Web hosting configuration

There could be issues with the physical hosting. Hosting could be:


  • A shared host server supports several websites. While this provides the most cost-effective way to get started, there is not much possible by way of one website admin being able to manage or improve web-server settings to improve performance. Possible interventions in this scenario are caching, WordPress performance, and content offloading.

Virtual or dedicated server

  • In this setup one has control over the server settings. Having control over the physical server allows for server optimization along with caching, WordPress performance, and content offloading. If traffic load is high, additional virtual or physical dedicated servers could be added to move components like WordPress databases and site images to a different server. With minor updates to the configuration file, the new servers could become part of the website operation. More complex implementations using automated load balancers that replicate and partition resources to improve performance are possible, too.

Hardware performance

  • The physical hardware impacts performance, too. Having multiple high-speed processors, memory, solid state devices/disks, disk storage capacity, and higher internet bandwidth are important for faster processing and performance. For example, when loads increase on a server, higher processor speed and memory can help process page requests quickly. Higher memory and speedy storage can help to cache pages and page requests, ensuring that the website systems are not overwhelmed.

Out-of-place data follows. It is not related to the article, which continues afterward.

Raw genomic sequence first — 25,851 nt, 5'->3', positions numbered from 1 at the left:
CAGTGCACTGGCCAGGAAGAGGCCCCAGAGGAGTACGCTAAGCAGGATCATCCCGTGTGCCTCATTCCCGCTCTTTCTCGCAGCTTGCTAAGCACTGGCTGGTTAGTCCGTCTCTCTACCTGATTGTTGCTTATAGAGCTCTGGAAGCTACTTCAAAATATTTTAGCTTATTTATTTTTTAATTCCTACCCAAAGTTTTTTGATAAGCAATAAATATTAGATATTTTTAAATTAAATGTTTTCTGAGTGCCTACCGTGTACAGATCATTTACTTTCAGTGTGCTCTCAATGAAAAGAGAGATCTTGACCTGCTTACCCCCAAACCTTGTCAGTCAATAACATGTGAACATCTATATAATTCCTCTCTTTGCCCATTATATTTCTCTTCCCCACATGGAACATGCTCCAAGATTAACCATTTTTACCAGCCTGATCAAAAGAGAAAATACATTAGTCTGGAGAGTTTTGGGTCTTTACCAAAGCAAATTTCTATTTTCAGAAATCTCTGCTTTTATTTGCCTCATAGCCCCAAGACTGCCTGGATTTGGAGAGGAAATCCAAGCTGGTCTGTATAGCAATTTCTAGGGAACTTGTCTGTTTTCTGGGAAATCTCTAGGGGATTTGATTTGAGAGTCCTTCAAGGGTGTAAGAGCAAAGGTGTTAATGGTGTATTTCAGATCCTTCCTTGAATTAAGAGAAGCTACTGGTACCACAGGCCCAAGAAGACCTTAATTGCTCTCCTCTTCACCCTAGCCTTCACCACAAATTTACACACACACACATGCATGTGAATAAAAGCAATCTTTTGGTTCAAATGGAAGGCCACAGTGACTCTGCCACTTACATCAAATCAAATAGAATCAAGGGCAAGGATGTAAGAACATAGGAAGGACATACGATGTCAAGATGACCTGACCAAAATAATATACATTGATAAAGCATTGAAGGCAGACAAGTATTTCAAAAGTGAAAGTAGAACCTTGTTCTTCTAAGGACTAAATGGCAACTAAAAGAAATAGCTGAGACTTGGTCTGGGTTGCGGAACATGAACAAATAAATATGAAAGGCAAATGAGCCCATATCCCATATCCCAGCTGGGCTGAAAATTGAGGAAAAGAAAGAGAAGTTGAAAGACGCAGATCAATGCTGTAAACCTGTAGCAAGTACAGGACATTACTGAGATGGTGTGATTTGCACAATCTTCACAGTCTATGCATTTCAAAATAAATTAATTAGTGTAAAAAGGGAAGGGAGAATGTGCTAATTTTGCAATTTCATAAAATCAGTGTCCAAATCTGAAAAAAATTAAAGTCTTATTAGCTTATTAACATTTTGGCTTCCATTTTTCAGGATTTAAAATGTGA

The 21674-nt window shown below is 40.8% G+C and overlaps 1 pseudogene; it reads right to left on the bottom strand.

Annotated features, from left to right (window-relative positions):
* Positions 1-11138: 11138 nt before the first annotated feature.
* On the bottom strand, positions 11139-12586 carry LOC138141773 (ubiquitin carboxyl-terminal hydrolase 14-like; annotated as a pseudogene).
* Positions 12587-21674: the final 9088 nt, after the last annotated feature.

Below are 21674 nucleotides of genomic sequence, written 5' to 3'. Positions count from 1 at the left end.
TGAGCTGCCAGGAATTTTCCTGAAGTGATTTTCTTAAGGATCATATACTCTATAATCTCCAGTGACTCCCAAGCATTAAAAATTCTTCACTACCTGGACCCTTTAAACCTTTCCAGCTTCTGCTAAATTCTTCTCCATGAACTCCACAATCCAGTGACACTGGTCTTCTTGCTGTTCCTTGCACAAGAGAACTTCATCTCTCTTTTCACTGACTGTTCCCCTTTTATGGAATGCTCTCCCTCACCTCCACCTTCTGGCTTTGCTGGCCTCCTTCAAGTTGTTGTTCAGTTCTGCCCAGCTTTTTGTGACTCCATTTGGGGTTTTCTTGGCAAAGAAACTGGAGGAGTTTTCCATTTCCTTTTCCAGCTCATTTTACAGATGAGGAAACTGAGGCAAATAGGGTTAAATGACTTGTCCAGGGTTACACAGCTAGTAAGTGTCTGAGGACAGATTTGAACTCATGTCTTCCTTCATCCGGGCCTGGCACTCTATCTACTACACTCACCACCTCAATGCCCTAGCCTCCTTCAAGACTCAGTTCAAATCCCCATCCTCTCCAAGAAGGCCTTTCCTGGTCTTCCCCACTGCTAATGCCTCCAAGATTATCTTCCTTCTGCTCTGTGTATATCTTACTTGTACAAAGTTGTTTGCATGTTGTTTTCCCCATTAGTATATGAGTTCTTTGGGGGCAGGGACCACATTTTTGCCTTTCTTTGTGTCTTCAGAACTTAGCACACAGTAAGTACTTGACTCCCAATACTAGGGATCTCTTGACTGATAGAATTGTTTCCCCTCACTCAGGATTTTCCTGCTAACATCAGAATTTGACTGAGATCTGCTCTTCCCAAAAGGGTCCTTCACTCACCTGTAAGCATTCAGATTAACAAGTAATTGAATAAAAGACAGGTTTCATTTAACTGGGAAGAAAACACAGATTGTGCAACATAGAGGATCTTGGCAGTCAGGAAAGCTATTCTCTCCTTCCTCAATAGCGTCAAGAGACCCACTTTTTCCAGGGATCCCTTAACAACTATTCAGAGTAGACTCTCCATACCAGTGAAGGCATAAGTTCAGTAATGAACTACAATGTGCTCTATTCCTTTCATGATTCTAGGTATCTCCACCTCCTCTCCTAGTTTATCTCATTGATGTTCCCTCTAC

Other infrastructure factors that could impact performance

  • Location of server and visitors could have implications. If both are geographically distant from each other, internet performance could impact the user experience. This could be addressed by using a CDN. These mirror static files (including images) and keep them on CDN servers in selected geographic regions served, resulting in improved performance.

Minimizing Plugins

  • Suboptimal code in plugins can slow down a site. Most HTTP page requests come from plugins, and every installed plugin adds a bit of weight to the site. Only enable plugins that are being used, and disable or delete other plugins.
  • Plugins use server resources. The more plugins that are enabled, the more computing resources are needed. Monitor resource needs and ensure that resources are rationed appropriately.
  • In case a plugin is suspected to be slowing down a site, a trial approach could be considered: disable one plugin at a time and check performance. Sometimes a combination of plugins may be fighting for resources, slowing down the site.
  • Keep plugins updated with latest versions and patches. Work with plugin support desks and user forums in case the plugin is important but appears to slow down the site.

Keep it trim

  • WordPress database size tends to grow over time, as comments and revisions continue to remain stored. Remove unused themes and plugins from the database and perform regular maintenance tasks, including purging of unused tables.
  • External scripts may slow down performance due to data loading or accessing external sources to execute code. Reduce or avoid external scripts where possible. Suboptimal code in scripts could slow down a site.
  • Disable unused features like pingbacks and trackbacks, which are features used to alert users about a link being received on a blog or page.

Some WordPress speed optimization plugins

WP Super Cache by Automatic is a free plugin and includes a number of caching features that speed up websites. These include gzip compression, page cache, cache preloading, CDN support, advanced cache preload, and more.

  • It includes a comprehensive settings section with a separate tab to help with setup
  • An advanced settings area where configuration options include:
    • Gzip compression
    • Browser caching
    • How to cache content
    • How often to update the cache
    • It also includes a feature to let you preload content into the cache along with a tool to help you connect to a CDN of your choice